In conclusion, if one insists on asking where, exactly, the Institutional Boundary is to be found, the answer is that as commonly held expectations about individual behavior patterns, social institutions are a very practical and limited kind of mental phenomenon. As a matter of fact they are a kind of mental phenomenon that other social animals share – baboons, elephants, wolves, and a number of bird species have received much study. But just because our definition of roles and institutions locates them in people’s minds, where we have also located consciousness, does not mean there is not an important distinction between the two. It is human consciousness that provides the potential for purposefully changing our institutions. As best we know, animals cannot change their institutions since they did not create them in the first place. Other animals receive their institutions as part of their genetic inheritance that comes already “wired in.” We humans inherit only the necessity of creating some social institutions due to our sociability and lack of omniscience. But the specific creations are, within the limits of our potentials, ours to design.
Figure 1.1 Human Center and Institutional Boundary
• The Institutional Boundary is society’s particular set of social institutions that are each a conglomeration of interconnected roles, or commonly held expectations about appropriate behavior patterns. We define these roles independently of whether or not the expectations they represent will continue to be fulfilled, and apart from whatever incentives do or do not exist for individuals to choose to behave in their accord. The Institutional Boundary is necessary in any human society since we are neither immortal nor omniscient, and is distinct from both human consciousness and activity. It is human consciousness that makes possible purposeful transformations of the Institutional Boundary through human activity.
A social theory useful for pursuing human liberation must highlight the relationship between social institutions and human characteristics. But it is also important to distinguish between different areas, or spheres of social life, and consider the possible relationships between them. In Liberating Theory seven progressive authors called our treatment of these issues “complementary holism.”
Four spheres of social life
The economy is not the only “sphere” of social activity. In addition to creating economic institutions to organize our efforts to meet material needs and desires, people have organized community institutions for addressing our cultural and spiritual needs, intricate “sex-gender,” or “kinship” systems for satisfying our sexual needs and discharging our parental functions, and elaborate political systems for mediating social conflicts and enforcing social decisions. So in addition to the economic sphere of social life we have what we call a community sphere, a kinship sphere, and a political sphere as well. In this book we will be primarily concerned with evaluating the performance of the economic sphere, but the possible relationships between the economy and other spheres of social life are worthy of some consideration.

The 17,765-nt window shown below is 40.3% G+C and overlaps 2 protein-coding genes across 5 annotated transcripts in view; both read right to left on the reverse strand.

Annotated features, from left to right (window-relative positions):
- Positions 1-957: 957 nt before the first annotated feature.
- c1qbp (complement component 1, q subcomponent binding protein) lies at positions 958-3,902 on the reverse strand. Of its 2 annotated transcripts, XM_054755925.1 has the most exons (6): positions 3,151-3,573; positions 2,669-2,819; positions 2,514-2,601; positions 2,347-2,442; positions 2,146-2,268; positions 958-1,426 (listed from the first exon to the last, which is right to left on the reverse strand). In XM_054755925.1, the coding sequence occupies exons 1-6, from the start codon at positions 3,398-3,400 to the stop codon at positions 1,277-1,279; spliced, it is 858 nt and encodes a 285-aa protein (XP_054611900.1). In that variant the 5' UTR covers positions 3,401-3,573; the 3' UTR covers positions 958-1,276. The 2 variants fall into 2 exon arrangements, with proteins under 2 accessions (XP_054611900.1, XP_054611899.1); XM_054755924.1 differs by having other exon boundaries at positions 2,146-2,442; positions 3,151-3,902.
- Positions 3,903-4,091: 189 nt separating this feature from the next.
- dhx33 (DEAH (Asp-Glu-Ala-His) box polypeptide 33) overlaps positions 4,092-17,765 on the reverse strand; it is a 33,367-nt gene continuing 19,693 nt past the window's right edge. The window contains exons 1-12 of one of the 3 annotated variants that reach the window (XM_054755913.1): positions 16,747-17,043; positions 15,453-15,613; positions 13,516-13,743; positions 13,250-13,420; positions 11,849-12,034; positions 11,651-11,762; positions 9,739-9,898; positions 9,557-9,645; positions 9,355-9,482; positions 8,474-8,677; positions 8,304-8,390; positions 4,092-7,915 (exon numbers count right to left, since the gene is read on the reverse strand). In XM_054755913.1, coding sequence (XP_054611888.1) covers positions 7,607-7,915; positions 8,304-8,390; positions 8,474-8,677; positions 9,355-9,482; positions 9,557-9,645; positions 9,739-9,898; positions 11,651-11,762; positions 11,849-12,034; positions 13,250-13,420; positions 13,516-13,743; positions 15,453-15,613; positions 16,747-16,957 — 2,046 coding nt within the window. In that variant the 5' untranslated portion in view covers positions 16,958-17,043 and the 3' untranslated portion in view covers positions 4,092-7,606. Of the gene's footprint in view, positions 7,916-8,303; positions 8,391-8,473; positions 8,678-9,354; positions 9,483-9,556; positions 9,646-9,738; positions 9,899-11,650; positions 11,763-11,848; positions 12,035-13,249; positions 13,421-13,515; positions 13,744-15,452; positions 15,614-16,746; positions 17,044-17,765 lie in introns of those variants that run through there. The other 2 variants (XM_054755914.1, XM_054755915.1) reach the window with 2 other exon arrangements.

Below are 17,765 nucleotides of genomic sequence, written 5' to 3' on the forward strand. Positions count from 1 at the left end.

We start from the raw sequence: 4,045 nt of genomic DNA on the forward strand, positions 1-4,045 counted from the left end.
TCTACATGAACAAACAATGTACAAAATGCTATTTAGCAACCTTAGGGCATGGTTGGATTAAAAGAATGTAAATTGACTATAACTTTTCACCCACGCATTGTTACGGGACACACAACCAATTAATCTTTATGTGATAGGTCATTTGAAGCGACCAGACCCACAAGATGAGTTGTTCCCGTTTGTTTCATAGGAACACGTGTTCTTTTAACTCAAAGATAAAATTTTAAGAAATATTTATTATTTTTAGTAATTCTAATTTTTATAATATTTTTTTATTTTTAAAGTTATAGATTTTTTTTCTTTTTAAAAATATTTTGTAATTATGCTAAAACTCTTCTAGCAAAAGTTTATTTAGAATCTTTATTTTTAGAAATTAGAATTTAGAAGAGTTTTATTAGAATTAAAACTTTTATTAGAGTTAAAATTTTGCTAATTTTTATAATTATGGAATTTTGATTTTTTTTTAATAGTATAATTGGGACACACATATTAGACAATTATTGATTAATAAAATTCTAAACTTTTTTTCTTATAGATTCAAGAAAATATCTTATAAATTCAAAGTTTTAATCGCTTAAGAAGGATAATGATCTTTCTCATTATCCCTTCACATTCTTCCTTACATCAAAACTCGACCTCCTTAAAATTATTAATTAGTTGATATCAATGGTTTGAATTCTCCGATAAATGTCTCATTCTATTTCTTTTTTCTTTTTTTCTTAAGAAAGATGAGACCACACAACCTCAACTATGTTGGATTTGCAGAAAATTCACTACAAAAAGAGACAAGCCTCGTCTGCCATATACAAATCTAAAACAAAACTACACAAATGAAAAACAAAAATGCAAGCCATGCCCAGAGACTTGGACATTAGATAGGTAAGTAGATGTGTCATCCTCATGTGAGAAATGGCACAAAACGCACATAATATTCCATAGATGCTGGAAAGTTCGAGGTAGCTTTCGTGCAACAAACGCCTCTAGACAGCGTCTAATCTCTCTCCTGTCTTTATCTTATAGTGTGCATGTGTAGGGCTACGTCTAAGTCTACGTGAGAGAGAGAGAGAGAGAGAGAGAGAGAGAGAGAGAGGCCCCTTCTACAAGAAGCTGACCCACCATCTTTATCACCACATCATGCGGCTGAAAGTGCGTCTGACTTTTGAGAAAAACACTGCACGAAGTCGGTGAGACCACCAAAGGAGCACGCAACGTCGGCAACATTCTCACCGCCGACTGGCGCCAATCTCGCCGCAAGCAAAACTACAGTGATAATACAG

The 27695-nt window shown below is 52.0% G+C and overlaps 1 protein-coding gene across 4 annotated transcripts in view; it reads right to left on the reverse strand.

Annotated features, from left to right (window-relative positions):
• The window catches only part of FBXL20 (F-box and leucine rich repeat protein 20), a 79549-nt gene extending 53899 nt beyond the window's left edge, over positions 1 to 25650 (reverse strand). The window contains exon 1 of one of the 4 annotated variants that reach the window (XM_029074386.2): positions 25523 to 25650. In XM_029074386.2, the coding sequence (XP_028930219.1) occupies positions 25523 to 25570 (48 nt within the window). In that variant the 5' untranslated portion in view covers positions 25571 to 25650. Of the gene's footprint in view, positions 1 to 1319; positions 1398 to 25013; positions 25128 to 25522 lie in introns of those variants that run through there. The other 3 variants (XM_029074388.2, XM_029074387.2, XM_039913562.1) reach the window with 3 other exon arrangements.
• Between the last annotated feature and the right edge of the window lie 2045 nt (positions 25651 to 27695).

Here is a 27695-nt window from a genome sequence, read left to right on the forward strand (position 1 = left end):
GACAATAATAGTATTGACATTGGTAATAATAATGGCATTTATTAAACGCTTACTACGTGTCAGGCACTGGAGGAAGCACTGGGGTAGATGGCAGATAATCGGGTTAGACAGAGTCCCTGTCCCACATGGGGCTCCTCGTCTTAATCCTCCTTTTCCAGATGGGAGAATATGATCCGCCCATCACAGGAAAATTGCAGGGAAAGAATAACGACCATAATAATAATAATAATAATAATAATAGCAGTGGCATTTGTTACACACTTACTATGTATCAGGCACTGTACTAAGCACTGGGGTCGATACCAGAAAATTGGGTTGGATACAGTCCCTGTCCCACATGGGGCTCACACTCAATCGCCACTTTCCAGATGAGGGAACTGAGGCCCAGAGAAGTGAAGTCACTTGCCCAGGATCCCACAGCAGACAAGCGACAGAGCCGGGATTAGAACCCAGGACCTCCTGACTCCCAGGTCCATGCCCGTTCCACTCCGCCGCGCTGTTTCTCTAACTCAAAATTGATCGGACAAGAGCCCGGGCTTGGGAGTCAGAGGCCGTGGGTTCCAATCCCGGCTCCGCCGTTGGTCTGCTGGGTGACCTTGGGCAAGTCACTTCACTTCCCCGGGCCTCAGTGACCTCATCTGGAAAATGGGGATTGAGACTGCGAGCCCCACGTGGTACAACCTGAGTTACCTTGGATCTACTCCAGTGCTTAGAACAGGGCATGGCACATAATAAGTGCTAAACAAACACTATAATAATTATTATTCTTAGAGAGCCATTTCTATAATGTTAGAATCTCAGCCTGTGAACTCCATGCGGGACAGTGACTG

A monist paradigm presumes some form of dominance, or hierarchy of influence among the spheres of social life, while a pluralist social theory studies the dynamics of each sphere separately and then attempts to sum the results. A complementary holist approach assumes any form of dominance (or lack of dominance) among the four spheres of social life is a matter to be determined by empirical study of particular societies. All four spheres are socially necessary. Any society that failed to produce and distribute the material means of life would cease to exist. Some Marxists argue that this implies that the economic sphere, or what they call the economic “base” or “mode of production,” is necessarily dominant in any and all human societies. But any society that failed to procreate and rear the next generation would also cease to exist. So the kinship sphere of social life is just as “socially necessary” as the economic sphere. And any society that failed to mediate conflicts among its members would disintegrate. Which means the political sphere of social life is necessary as well. Finally, since all societies have existed in the context of other, historically distinct societies, and many contain more than one historically distinct community, all societies have had to establish some kind of relations with other social communities, and most have had to define relations among internal communities as well. This means that the community sphere of social life is as necessary as the political, kinship, and economic spheres.
Figure 1.2 Four Spheres of Social Life
Besides being necessary, each of the four spheres is usually governed by elaborate social institutions that can take many different forms and have significant impacts on people’s characteristics and behavior. This, more than their “social necessity” is why complementary holism recognizes that all four spheres are important, but that any pattern of dominance that may or may not result cannot be determined by theory alone. Instead of a priori presumptions of dominance, complementary holism holds there are a number of possible kinds of relations that can exist among spheres, and which possibility pertains in a particular society can only be determined by empirical investigation.